The Divided Line

  • John Llewelyn

Abstract

Presentation or public practice. Ostension or institution. It is natural to suppose that it is one or the other of these alternatives that is the bedrock of meaning. Whether semiological rock-bottom is the one or the other or both is the topic of a debate that was already underway with Cratylus and is underway still after Frege, Russell and Wittgenstein. Presentational theories are of two kinds, private and public. It is an open question whether the parousia Wittgenstein posits in the Tractatus is private or public. That is a question that seems not to interest him there. Parousia goes public only in the Blue Book where the task formerly attributed to ostension neutrally described is transferred to criteria and rules.1 But the identification of criteria depends on more or less direct deixis, phenomenological demonstration. In the Philosophical Investigations and the Remarks on the Foundations of Mathematics the assumption of more or less rigid designation that both the private and the public analyses assume is replaced by a semiology restricted to the description of language games and forms of life, a semiology which, as Heidegger would say, sees sense and reference as primarily forms of handiness, Zuhandenheit, Handlung and praxis rather than of presentation and representation.

Keywords

Manifold Posit Sine Trench Topo 

Preview

Unable to display preview. Download preview PDF.

Unable to display preview. Download preview PDF.

Notes and References

  1. 1.
    See Jaakko and Merrill B. Hintikka, ‘The Development of Wittgenstein’s Philosophy: The Hidden Unity’, Acts of the 7th Wittgenstein Symposium (Vienna: Hölder-Pichler-Tempsky, 1983) pp. 425ff.Google Scholar
  2. 2.
    L. Wittgenstein, Philosophical Investigations (Oxford: Blackwell, 1967) 289, 290.Google Scholar
  3. 3.
    Emmanuel Levinas, Autrement qu’être ou au-delà de l’essence (The Hague: Nijhoff, 1978) p. 213 [Otherwise Than Being or Beyond Essence (The Hague: Nijhoff, 1981) p. 168].Google Scholar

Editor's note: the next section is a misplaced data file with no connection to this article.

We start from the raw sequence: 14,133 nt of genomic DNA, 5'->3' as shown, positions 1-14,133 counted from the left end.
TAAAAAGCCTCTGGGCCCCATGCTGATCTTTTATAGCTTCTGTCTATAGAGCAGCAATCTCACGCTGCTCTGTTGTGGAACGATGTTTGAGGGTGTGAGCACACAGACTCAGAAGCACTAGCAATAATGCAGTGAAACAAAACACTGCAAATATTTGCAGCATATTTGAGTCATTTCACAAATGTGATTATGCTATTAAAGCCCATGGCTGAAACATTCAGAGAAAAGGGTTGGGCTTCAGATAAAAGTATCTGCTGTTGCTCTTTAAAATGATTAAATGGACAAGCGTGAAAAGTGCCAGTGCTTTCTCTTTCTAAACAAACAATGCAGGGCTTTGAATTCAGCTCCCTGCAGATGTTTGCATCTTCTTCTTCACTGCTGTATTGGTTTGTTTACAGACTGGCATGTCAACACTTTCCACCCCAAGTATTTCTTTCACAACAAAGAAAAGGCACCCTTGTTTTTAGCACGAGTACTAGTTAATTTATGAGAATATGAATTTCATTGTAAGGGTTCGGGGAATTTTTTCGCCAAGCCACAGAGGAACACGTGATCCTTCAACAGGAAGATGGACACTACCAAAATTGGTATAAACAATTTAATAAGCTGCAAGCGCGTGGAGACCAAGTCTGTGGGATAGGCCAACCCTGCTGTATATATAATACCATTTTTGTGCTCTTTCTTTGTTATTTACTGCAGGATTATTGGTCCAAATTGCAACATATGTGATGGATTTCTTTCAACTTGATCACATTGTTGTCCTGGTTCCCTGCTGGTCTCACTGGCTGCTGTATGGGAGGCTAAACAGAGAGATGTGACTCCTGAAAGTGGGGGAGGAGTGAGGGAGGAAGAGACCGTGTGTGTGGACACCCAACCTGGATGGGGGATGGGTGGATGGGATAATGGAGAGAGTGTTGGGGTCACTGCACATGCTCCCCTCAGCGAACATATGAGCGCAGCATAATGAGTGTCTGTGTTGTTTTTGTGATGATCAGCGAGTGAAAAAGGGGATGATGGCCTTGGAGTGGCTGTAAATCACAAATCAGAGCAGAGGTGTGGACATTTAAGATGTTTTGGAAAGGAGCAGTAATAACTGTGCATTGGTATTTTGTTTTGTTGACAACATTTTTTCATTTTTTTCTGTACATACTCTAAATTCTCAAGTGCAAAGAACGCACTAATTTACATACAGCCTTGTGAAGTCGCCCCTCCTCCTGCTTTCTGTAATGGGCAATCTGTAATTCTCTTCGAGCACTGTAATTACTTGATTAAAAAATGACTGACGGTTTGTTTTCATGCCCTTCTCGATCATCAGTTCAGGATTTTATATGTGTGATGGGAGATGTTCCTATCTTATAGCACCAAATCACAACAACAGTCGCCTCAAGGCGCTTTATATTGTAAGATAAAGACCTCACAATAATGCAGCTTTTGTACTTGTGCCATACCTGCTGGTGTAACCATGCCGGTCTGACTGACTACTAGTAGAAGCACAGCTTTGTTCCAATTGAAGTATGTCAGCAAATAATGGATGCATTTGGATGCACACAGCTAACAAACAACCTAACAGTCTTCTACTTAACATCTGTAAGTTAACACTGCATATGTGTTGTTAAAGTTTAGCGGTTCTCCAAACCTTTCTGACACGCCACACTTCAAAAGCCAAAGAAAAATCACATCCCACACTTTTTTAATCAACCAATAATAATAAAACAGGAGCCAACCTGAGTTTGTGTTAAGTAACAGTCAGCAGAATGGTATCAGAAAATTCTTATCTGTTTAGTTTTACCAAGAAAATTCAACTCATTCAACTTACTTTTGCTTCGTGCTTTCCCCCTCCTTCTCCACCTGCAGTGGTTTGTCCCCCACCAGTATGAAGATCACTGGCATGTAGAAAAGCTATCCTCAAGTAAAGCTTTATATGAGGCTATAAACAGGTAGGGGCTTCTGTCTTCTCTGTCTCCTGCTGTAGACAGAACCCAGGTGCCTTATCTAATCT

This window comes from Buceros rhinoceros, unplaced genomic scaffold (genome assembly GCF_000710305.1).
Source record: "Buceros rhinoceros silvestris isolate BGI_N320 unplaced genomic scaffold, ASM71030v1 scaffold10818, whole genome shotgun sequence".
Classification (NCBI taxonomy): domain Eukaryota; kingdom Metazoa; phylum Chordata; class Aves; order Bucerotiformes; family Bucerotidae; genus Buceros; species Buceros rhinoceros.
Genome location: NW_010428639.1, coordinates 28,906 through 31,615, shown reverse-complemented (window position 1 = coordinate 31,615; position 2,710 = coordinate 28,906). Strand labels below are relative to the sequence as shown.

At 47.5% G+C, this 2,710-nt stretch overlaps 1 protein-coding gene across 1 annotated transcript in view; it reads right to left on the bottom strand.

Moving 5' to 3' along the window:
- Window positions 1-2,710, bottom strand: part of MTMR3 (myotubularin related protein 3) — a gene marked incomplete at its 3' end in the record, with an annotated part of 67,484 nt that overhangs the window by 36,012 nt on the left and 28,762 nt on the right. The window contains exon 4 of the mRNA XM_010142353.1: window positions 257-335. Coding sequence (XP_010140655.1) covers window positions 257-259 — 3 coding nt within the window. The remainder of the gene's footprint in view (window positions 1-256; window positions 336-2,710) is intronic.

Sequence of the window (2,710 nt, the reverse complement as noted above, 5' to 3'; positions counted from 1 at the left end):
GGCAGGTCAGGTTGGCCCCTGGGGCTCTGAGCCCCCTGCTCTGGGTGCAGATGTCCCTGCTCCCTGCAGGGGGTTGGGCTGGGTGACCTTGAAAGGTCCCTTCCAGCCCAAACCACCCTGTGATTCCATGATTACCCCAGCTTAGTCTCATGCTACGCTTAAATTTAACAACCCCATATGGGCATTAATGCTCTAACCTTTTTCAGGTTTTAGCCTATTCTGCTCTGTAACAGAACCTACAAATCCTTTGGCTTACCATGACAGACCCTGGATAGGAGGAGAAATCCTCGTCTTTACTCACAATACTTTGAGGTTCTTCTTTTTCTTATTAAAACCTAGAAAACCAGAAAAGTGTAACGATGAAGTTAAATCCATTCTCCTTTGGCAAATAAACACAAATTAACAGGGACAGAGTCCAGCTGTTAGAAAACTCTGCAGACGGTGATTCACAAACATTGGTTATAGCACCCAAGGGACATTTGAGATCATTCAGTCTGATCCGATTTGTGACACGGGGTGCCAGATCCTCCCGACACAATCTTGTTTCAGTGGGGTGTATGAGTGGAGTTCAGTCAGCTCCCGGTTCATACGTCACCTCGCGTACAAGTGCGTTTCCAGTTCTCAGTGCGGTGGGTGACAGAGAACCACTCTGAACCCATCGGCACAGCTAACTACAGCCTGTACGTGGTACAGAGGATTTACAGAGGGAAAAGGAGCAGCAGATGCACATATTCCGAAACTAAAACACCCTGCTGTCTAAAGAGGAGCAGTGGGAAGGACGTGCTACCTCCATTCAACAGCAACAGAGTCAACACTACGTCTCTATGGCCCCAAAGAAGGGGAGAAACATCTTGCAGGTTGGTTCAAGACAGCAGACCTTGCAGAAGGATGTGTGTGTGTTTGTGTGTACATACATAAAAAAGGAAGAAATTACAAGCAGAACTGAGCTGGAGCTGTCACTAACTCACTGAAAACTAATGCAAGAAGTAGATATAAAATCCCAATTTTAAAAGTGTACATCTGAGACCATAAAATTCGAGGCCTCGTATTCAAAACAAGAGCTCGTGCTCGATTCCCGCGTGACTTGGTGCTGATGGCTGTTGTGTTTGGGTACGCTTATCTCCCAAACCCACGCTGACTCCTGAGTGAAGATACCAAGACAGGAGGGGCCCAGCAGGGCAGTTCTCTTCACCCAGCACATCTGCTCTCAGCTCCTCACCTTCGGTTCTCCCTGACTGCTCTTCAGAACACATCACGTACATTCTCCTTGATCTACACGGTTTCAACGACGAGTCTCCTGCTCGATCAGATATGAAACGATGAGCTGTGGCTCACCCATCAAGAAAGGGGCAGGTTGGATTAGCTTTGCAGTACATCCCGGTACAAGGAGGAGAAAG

4. 5.
    Gottlob Frege, Philosophical Writings (Oxford: Blackwell, 1952) pp. 160–1.Google Scholar
  5. 10.
    Jean Starobinski, Les Mots sous les mots (Paris: Gallimard, 1971) p. 154.Google Scholar
  6. 14.
    Derrida, ‘Envoi’, Actes du XVIIIe Congrès des Sociétés de Philosophie de Langue Française, Strasbourg, 1980 (Paris: Vrin), p. 6 [‘Sending: On Representation’, Social Research, 49 (1982) p. 297].Google Scholar
  7. 15.
    Derrida, ‘My Chances/Mes Chances: A Rendezvous with Some Epicurean Stereophanies’, Joseph H. Smith and William Kerrigan (eds), Taking Chances: Derrida, Psychoanalysis and Literature (Baltimore: Johns Hopkins University Press, 1984) p. 21.Google Scholar
  8. 20.
    Nelson Goodman, Fact, Fiction and Forecast (Indianapolis: Bobbs-Merrill, 1965) pp. 74–5; cp. pp. 79–81, 93–100.Google Scholar
  9. 22.
    Saul A. Kripke, Wittgenstein on Rules and Private Language (Oxford: Blackwell, 1982) p. 20.Google Scholar
  10. 23.
    W. V. Quine, Ontological Relativity and Other Essays (New York: Columbia University Press, 1969) p. 48.Google Scholar
  11. 25.
    G. W. F. Hegel, Early Theological Writings (Philadelphia: University of Pennsylvania Press, 1971) pp. 189ff.Google Scholar
  12. 26.
    Maurice Blanchot, L’Espace littéraire (Paris: Gallimard, 1955) p. 34.Google Scholar
  13. 27.
    Stéphane Mallarmé, Oeuvres complètes (Paris: Gallimard, 1945) p. 387.Google Scholar
  14. 28.
    Gilles Deleuze, Nietzsche et la philosophie (Paris: Presses Universitaires de France, 1970) pp. 38–9.Google Scholar
  15. 29.
    A. E. Taylor, A Commentary on Plato’s Timœus (Oxford: Clarendon Press, 1928) p. 300.Google Scholar
  16. 30.
    A. E. Taylor, Plato (London: Methuen, 1949) p. 455.Google Scholar
  17. 31.
    Richard Kearney, Dialogues with Contemporary Continental Thinkers (Manchester: Manchester University Press, 1984) p. 119. Cp. p. 126: ‘Deconstruction gives pleasure in that it gives desire. To deconstruct a text is to disclose how it functions as desire, as a search for presence and fulfilment which is interminably deferred. One cannot read without opening oneself to the desire of language, to the search for that which remains absent and other than oneself. Without a certain love of the text, no reading would be possible. In every reading there is a corps-à-corps between reader and text, an incorporation of the reader’s desire into the desire of the text. Here is pleasure, the very opposite of that arid intellectualism of which deconstruction has so often been accused.’Google Scholar
  18. 32.
    Richard Rorty, ‘Philosophy as a Kind of Writing: An Essay on Derrida’, New Literary History, 10 (1978) pp. 146–7,CrossRefGoogle Scholar
  19. cited at Jonathan Culler, On Deconstruction: Theory and Criticism after Structuralism (Ithaca: Cornell University Press, 1982; London: Routledge and Kegan Paul, 1983) p. 144.Google Scholar
  20. 33.
    Jean Hyppolite, ‘Le Coup de dés de Stéphane Mallarmé et le message’, Etudes philosophiques, 13 (1958) p. 466.Google Scholar
  21. 34.
    Gayatri Chakravorty Spivak, ‘Glas-Piece: a Compte Rendu’, Diacritics, 7 (1977) p. 26.CrossRefGoogle Scholar

Copyright information

© John Llewelyn 1986

Authors and Affiliations

  • John Llewelyn

There are no affiliations available

Personalised recommendations